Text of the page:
Here’s a fun fact about newsjacking, it can pay dividends for a long time. Just this last week Jones attended Christian Siriano's Spring 2018 fashion show. From all the evidence, it looks like she had a fantastic time. The Today Show featured a post on the event and included a link to the original story about the Ghostbusters premiere.

Why were these brands so adept at capitalizing on what happened to be going on in the world? They got a few things right.


They were prepared. Arby’s had no idea that Pharrell would wear a logo-inspired hat, but they knew that the Grammys was happening. They knew people would watch and tweet about it, so they put themselves in the position to capitalize on anything beef sandwich-related that might come up.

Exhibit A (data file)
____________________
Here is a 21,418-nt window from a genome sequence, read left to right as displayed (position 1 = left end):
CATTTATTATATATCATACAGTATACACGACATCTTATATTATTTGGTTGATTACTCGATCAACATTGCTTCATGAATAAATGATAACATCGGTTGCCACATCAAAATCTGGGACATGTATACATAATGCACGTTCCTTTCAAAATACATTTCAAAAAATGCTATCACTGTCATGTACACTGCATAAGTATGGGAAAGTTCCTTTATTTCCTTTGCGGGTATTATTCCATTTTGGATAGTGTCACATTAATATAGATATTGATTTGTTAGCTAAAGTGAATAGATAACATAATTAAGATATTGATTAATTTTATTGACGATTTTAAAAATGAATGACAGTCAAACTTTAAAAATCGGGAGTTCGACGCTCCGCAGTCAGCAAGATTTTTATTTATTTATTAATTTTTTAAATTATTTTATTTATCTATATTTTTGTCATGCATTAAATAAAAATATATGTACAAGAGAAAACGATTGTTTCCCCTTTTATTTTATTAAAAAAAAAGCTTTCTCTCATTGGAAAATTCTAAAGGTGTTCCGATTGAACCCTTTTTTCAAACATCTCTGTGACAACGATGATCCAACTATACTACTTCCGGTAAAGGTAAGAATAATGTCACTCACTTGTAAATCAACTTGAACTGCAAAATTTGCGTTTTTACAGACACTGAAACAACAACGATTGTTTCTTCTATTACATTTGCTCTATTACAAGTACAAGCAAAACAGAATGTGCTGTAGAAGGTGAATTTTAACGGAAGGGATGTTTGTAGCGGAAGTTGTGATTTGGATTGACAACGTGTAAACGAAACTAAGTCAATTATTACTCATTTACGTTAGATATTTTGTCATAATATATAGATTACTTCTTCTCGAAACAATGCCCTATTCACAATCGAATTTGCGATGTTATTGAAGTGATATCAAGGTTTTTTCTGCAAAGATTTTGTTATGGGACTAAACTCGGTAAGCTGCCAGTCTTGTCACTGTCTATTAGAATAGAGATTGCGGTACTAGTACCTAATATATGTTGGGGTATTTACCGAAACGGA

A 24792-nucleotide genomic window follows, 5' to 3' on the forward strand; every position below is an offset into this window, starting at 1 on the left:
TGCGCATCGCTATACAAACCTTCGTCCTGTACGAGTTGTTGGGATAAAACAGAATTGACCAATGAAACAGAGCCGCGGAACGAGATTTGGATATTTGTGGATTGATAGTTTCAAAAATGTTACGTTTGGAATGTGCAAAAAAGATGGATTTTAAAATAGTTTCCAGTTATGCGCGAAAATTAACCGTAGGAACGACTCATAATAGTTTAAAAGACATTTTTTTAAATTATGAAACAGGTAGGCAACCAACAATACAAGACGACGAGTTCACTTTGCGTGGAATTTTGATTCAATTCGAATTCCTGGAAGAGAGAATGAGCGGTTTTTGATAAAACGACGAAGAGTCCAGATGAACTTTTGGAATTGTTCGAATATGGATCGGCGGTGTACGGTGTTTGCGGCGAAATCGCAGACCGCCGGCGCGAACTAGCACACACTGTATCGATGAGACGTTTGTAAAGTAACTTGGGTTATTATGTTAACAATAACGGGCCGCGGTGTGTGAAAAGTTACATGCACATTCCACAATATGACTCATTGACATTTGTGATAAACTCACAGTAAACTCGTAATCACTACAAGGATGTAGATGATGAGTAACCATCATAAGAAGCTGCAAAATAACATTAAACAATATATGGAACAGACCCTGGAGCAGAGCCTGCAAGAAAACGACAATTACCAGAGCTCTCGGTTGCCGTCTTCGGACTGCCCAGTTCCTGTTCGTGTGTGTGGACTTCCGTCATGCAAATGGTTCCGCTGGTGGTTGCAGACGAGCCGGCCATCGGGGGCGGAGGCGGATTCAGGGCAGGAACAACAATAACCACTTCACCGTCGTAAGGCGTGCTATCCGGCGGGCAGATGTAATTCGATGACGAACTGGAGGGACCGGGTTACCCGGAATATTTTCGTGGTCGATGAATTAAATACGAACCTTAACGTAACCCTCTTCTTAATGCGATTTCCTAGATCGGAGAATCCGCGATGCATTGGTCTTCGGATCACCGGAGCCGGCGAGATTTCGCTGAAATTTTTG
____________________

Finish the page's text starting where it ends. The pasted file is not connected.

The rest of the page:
They trusted the team. Newsjacking often requires instant action. If Arby’s had 5 levels of approval for social media comments, the tweet wouldn’t have happened. If Siriano didn’t know he could make Leslie Jones look fantastic, he might have missed the opportunity.


They were well aligned with the brand. It’s OK for Chiquita Bananas to be silly. Such a light-hearted campaign wouldn’t have worked for Apple. Reebok customers appreciated that they stood up for women, it’s part of their identity. I can think of lots of other brands that would have created a very different reaction.